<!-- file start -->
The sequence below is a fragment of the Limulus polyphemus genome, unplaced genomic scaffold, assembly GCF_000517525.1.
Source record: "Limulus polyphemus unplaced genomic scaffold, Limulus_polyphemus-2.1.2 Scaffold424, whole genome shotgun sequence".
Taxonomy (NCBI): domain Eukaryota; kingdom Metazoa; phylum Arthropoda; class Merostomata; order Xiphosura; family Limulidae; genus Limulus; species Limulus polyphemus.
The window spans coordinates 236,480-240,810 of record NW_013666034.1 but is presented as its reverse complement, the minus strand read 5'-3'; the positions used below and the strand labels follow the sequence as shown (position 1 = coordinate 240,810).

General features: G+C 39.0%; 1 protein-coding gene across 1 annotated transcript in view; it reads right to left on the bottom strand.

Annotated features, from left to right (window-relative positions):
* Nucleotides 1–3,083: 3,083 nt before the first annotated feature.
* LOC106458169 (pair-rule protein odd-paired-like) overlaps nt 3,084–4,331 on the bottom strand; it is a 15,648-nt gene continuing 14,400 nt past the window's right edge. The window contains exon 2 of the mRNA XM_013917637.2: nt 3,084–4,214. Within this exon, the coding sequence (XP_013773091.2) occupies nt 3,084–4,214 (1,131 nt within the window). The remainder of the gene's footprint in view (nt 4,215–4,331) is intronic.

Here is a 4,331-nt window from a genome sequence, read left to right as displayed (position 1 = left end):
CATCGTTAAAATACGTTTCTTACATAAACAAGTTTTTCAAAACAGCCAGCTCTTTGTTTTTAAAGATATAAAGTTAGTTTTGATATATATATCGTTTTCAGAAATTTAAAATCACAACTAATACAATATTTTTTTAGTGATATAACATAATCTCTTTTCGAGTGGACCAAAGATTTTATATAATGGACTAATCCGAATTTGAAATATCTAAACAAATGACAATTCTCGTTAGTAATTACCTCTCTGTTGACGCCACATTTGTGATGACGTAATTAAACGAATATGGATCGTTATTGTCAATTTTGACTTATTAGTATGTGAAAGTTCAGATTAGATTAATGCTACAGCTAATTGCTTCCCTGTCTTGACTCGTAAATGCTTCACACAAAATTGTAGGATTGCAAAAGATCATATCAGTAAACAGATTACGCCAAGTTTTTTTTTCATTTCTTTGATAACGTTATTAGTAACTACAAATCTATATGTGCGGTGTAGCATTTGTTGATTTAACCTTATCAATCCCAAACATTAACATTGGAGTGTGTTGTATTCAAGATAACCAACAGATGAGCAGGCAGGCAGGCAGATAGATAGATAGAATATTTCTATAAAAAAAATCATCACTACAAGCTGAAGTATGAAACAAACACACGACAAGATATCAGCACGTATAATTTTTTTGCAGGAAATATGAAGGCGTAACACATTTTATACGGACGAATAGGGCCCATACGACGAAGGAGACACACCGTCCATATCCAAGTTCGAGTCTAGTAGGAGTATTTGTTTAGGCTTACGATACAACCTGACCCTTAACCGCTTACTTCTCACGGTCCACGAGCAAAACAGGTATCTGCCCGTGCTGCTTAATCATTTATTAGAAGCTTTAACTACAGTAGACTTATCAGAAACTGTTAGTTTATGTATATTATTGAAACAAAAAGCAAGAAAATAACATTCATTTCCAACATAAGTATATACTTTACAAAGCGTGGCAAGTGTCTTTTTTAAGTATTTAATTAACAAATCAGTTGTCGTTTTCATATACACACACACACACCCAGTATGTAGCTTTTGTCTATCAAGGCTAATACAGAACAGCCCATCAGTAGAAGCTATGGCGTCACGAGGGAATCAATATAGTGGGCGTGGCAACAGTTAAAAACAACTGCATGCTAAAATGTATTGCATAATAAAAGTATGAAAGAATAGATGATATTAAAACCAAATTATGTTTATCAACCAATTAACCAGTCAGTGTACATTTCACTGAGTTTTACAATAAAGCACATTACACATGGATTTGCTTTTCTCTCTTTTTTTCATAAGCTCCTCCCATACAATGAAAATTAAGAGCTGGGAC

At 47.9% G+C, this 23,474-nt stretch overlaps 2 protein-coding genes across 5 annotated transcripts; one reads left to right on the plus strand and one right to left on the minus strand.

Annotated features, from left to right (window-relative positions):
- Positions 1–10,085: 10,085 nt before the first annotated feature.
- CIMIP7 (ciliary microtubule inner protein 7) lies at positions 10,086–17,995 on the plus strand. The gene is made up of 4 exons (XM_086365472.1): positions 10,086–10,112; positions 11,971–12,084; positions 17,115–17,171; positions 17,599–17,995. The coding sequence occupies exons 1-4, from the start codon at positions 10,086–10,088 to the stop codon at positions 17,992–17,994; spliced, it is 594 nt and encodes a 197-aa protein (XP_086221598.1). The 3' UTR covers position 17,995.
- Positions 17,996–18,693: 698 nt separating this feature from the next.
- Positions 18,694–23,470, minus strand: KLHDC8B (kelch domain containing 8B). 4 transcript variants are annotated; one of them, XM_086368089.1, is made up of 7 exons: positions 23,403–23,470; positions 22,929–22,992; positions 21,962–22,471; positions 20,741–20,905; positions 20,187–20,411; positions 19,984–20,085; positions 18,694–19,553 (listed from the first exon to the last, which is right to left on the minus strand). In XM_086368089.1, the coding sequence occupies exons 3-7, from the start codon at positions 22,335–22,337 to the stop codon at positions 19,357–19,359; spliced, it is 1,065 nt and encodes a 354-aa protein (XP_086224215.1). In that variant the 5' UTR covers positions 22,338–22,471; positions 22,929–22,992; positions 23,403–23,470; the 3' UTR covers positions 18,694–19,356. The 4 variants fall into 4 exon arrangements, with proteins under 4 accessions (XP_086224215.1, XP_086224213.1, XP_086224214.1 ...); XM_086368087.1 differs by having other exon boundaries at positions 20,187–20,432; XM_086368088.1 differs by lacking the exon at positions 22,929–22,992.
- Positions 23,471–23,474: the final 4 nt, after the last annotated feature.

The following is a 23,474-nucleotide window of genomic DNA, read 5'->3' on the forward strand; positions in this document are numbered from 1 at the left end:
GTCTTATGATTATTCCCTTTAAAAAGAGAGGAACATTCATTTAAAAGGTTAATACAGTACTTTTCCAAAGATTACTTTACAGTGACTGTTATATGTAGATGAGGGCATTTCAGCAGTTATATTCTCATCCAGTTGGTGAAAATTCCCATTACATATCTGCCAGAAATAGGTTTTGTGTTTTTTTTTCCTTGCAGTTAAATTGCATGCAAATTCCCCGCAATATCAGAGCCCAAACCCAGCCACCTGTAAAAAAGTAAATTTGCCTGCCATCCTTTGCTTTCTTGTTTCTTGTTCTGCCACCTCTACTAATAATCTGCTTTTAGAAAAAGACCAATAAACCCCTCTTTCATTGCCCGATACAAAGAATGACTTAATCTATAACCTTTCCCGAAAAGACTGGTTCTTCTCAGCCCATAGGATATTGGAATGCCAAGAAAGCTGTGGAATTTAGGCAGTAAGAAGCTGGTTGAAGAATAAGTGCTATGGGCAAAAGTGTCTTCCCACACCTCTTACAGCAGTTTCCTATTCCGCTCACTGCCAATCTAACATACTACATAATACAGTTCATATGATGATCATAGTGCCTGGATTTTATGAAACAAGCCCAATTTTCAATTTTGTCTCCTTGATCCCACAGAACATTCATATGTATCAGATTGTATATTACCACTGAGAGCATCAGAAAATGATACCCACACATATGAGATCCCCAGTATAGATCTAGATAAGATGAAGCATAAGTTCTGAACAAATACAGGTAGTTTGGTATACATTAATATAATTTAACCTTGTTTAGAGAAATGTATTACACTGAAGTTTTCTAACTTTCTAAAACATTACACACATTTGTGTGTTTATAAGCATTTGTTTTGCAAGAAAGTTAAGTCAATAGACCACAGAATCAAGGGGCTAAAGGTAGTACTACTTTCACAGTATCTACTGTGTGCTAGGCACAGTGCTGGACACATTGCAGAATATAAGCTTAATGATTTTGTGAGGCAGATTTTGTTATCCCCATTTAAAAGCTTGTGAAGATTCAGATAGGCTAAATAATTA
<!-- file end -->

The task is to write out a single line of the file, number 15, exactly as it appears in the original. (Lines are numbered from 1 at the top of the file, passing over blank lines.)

- Positions 17,996–18,693: 698 nt separating this feature from the next.